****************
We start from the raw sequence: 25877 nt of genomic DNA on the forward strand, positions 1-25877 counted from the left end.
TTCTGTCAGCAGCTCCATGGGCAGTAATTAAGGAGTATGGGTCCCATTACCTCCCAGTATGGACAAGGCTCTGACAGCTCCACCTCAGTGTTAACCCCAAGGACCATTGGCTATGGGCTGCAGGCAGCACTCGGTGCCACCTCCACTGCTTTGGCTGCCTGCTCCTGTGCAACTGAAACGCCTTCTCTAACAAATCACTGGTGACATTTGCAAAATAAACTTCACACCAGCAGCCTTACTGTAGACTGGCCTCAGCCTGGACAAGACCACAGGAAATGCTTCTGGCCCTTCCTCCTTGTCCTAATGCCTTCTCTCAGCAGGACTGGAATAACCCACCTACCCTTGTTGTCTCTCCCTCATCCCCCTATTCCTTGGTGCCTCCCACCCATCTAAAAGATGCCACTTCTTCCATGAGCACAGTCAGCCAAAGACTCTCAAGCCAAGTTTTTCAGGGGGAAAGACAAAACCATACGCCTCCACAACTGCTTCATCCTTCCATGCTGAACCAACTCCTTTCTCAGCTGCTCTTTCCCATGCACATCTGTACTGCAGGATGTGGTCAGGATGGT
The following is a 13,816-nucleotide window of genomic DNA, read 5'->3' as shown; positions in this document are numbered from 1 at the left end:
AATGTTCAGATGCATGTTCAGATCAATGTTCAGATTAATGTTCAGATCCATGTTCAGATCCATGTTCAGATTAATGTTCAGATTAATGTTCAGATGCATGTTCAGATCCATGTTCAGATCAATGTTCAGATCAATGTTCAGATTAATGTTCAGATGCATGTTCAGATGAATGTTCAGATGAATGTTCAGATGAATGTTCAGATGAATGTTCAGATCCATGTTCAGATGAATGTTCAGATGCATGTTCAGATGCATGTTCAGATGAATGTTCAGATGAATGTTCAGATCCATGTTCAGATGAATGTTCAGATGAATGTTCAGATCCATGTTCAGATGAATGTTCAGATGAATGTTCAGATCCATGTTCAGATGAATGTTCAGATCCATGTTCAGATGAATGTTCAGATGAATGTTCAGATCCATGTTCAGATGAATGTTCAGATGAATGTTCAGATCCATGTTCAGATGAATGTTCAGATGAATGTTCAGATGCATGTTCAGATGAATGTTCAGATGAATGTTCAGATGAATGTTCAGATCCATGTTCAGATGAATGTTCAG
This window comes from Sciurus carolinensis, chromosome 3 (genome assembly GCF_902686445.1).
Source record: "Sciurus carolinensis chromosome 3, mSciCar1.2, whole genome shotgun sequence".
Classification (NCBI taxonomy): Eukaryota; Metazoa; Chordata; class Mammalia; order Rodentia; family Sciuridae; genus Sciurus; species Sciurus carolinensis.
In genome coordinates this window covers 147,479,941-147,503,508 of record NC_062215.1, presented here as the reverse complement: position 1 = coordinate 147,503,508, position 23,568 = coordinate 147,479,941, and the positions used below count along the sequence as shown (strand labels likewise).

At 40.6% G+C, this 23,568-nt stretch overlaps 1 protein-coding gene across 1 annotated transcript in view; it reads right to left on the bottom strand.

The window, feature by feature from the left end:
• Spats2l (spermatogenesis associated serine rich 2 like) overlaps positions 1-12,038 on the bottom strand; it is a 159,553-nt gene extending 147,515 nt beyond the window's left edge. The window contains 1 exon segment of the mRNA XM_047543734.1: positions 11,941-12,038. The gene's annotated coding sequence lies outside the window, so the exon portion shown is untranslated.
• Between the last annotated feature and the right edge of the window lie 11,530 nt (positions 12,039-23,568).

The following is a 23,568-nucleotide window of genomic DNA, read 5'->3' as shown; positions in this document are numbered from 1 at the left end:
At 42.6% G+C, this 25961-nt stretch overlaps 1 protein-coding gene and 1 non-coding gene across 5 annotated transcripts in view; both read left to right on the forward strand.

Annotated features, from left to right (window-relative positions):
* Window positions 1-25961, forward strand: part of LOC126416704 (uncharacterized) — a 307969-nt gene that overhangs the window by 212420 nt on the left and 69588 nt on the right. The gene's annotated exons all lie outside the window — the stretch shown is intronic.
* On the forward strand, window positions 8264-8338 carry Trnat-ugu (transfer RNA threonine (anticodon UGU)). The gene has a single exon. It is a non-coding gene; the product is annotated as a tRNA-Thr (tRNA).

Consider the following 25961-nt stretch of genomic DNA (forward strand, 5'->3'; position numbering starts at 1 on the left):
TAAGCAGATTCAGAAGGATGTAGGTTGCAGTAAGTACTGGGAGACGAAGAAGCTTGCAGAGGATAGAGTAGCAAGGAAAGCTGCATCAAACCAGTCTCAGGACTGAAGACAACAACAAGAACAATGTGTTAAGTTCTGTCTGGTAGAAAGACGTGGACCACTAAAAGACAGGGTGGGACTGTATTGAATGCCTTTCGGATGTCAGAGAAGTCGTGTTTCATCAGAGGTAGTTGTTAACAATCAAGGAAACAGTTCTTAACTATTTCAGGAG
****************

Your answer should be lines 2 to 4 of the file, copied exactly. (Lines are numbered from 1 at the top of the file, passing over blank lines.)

TTCTGTCAGCAGCTCCATGGGCAGTAATTAAGGAGTATGGGTCCCATTACCTCCCAGTATGGACAAGGCTCTGACAGCTCCACCTCAGTGTTAACCCCAAGGACCATTGGCTATGGGCTGCAGGCAGCACTCGGTGCCACCTCCACTGCTTTGGCTGCCTGCTCCTGTGCAACTGAAACGCCTTCTCTAACAAATCACTGGTGACATTTGCAAAATAAACTTCACACCAGCAGCCTTACTGTAGACTGGCCTCAGCCTGGACAAGACCACAGGAAATGCTTCTGGCCCTTCCTCCTTGTCCTAATGCCTTCTCTCAGCAGGACTGGAATAACCCACCTACCCTTGTTGTCTCTCCCTCATCCCCCTATTCCTTGGTGCCTCCCACCCATCTAAAAGATGCCACTTCTTCCATGAGCACAGTCAGCCAAAGACTCTCAAGCCAAGTTTTTCAGGGGGAAAGACAAAACCATACGCCTCCACAACTGCTTCATCCTTCCATGCTGAACCAACTCCTTTCTCAGCTGCTCTTTCCCATGCACATCTGTACTGCAGGATGTGGTCAGGATGGT
The following is a 13,816-nucleotide window of genomic DNA, read 5'->3' as shown; positions in this document are numbered from 1 at the left end:
AATGTTCAGATGCATGTTCAGATCAATGTTCAGATTAATGTTCAGATCCATGTTCAGATCCATGTTCAGATTAATGTTCAGATTAATGTTCAGATGCATGTTCAGATCCATGTTCAGATCAATGTTCAGATCAATGTTCAGATTAATGTTCAGATGCATGTTCAGATGAATGTTCAGATGAATGTTCAGATGAATGTTCAGATGAATGTTCAGATCCATGTTCAGATGAATGTTCAGATGCATGTTCAGATGCATGTTCAGATGAATGTTCAGATGAATGTTCAGATCCATGTTCAGATGAATGTTCAGATGAATGTTCAGATCCATGTTCAGATGAATGTTCAGATGAATGTTCAGATCCATGTTCAGATGAATGTTCAGATCCATGTTCAGATGAATGTTCAGATGAATGTTCAGATCCATGTTCAGATGAATGTTCAGATGAATGTTCAGATCCATGTTCAGATGAATGTTCAGATGAATGTTCAGATGCATGTTCAGATGAATGTTCAGATGAATGTTCAGATGAATGTTCAGATCCATGTTCAGATGAATGTTCAG